2. What a wonderful piece. I may use this in the counseling class I teach. It reminds me of an extraordinary book by Kathryn Green-McCreight, “Darkness Is My Only Companion.” She has three degrees from Yale and is in the ministry, but has dealth with severe depression and bipolar disorder. Her explanations and reflections as a Christian are so helpful, and echos what you have said here.

  3. “Plugging in” is actually a well-known concept in the addiction community, ironically. It’s what an addict does with his substance: “…checks out, plugs in, or both…”
    And we are religion addicts plugging in. “Church” addicts checking out of real relationship and plugging in to distractions of a noble nature that sanitize our brokenness sufficiently for the avoidance of intimacy and true union with another.
    Humans doing instead of human beings.

  4. Pingback: Communion |
  5. Oh, Addie. This…brings me to tears.

    Countless times I have been that woman. And it’s not that no one ever noticed, sat with me, listened–because some did. There were times when I was–I would’ve thought–noticeably struggling and…nothing. If anyone noticed, I guess they thought I’d rather be left alone (why do people think that?!?), they weren’t capable of handling it, or they just plain didn’t *want* to be sucked into my sadness. And even most of the ones who did listen…it would be that one time, and no real relationship would form, which is what I felt I needed or at least wanted the most. I think my level of disillusionment is such that many Christians don’t know what to do with it. Some of course start in with the pat answers, but I am so familiar with them they don’t even have to get one halfway out before I am “oh please”-ing it, at least in my head. My disillusionment is such, in fact, that I am no longer attending church of any kind–not even small group, which I kept up for a few years after I quit services. And that is more about my “issues with God” than it is about any of those people. :sigh:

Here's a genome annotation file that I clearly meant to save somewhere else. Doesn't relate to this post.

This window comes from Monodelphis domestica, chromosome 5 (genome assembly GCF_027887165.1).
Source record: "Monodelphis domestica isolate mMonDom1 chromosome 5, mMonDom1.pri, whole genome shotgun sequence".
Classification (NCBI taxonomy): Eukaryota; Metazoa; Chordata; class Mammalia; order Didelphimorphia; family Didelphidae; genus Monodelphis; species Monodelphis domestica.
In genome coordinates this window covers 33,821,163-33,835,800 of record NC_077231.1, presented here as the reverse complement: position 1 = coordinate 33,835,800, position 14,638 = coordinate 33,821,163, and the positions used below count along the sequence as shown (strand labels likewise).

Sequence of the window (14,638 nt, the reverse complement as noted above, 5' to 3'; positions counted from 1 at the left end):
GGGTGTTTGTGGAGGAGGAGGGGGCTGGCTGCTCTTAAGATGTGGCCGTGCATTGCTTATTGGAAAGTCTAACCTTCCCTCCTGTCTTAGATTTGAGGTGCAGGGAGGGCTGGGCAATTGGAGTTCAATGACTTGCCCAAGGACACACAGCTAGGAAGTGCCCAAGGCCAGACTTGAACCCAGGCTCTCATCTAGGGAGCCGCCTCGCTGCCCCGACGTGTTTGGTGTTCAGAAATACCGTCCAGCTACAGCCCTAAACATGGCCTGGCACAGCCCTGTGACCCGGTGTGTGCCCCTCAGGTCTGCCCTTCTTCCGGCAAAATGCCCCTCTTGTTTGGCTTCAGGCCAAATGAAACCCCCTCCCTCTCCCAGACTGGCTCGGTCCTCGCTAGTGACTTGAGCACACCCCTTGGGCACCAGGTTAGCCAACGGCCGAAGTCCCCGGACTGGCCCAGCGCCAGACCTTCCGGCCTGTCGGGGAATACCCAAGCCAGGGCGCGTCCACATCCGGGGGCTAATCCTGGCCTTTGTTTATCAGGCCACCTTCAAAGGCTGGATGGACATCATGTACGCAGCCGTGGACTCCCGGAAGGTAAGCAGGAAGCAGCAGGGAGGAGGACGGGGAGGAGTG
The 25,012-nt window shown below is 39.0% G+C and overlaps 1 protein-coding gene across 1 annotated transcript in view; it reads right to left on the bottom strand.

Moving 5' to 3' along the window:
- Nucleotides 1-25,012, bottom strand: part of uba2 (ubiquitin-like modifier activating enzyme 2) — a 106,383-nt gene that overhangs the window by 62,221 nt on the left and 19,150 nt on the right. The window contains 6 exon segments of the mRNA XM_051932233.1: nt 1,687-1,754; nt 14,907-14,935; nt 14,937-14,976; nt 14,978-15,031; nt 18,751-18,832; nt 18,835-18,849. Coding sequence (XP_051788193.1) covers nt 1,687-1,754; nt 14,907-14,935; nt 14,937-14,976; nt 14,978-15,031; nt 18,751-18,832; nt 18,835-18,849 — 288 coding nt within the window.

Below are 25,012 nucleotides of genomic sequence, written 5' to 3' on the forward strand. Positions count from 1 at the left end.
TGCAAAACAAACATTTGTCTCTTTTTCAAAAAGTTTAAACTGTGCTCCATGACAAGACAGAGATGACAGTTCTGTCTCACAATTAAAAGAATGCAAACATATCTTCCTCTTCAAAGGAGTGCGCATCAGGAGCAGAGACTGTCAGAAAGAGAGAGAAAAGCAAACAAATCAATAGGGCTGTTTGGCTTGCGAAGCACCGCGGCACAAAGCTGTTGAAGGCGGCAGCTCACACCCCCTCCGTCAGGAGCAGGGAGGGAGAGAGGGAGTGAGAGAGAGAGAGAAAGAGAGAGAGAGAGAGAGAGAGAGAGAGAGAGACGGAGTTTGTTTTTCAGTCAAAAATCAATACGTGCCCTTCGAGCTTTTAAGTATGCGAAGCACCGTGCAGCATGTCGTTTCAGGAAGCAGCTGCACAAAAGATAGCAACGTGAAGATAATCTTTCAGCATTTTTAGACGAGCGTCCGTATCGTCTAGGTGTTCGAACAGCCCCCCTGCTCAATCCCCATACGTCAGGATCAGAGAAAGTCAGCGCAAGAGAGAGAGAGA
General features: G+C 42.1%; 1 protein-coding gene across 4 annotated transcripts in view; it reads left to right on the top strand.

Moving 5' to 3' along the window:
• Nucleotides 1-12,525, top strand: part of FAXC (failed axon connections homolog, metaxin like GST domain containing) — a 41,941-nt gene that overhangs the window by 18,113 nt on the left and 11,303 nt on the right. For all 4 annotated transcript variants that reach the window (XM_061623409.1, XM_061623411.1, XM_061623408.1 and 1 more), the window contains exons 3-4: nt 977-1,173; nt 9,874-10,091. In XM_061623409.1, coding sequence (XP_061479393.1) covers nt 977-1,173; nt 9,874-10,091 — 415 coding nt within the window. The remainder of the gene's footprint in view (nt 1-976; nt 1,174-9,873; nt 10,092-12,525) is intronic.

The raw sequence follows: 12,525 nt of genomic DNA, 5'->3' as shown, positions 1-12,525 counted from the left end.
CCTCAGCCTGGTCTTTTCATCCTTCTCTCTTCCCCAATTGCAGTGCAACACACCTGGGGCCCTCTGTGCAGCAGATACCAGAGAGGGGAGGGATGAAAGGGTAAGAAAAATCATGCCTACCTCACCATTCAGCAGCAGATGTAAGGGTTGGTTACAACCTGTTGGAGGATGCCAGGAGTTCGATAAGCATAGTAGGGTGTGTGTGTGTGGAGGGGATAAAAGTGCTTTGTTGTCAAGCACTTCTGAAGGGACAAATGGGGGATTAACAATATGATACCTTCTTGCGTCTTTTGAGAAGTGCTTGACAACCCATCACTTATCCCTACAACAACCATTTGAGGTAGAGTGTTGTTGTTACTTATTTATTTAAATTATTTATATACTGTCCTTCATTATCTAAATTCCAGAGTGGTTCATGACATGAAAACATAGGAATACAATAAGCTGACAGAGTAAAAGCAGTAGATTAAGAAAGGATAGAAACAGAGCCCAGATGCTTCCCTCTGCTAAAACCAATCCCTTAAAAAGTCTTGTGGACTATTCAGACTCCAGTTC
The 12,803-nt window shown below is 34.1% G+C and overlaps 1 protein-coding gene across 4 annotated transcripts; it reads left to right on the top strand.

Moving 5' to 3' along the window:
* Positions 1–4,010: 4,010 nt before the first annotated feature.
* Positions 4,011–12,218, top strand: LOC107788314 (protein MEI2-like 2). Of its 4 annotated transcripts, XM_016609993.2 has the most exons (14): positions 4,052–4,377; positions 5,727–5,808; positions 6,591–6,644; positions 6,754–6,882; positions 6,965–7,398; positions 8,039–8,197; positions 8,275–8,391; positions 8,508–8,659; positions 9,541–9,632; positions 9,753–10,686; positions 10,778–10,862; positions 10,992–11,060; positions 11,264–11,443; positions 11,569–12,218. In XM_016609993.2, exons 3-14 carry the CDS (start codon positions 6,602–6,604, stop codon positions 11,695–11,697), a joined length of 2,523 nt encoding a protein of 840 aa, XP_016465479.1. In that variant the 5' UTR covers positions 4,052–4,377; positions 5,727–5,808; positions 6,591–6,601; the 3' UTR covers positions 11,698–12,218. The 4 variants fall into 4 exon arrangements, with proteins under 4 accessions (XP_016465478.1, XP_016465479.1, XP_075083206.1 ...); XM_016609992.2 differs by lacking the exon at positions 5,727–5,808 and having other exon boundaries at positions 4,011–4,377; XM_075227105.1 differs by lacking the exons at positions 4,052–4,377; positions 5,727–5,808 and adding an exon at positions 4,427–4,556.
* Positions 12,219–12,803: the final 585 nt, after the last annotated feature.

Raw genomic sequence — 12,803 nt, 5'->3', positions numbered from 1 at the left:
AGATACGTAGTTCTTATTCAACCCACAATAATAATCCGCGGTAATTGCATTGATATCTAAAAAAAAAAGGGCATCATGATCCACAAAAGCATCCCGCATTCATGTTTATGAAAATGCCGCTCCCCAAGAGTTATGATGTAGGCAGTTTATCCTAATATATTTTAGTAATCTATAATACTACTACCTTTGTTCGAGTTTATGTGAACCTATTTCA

1. I’ve been there, girl. I think that in general people are uncomfortable with sadness and pain and messiness. Both in the Christian world and outside of it too. I think it reminds us all of how fragile we are, of how little we can actually do for one another.

      My prayer for myself (and for the church) is that I would learn to be present in other people’s pain, not because I have anything to offer, but because God so often touches us through each other.

  6. After our latest move I was determined to get really ‘plugged in’ to a church. To do all the work so that when I needed the support it would be there, because maybe the reason it hadn’t been in the past was because I hadn’t done enough or gotten involved enough. Now, a year later, I have a two month old, severe post-partum depression, and I am beginning to realize that no amount of ‘plugging in’ will give me the community and support I crave in the midst of this darkness.

    1. I’m so sorry you’re going through this Ruth. I’ve been there…not with post-partum, but with regular old garden-variety depression…and it makes it so hard to have the energy keep trying to plug in. Praying for some grace of friendship and community for you friend. xoxo

    2. I was rejected by church just when I needed them most. I even tried to bluntly reach out to them. I am sorry for what you are going through, and it is incredibly painful. But know that God is there, even when people are not.

      Try to simply read the Bible and pray, “casting all your cares upon Him, because He loves you” (1 Peter 5:7).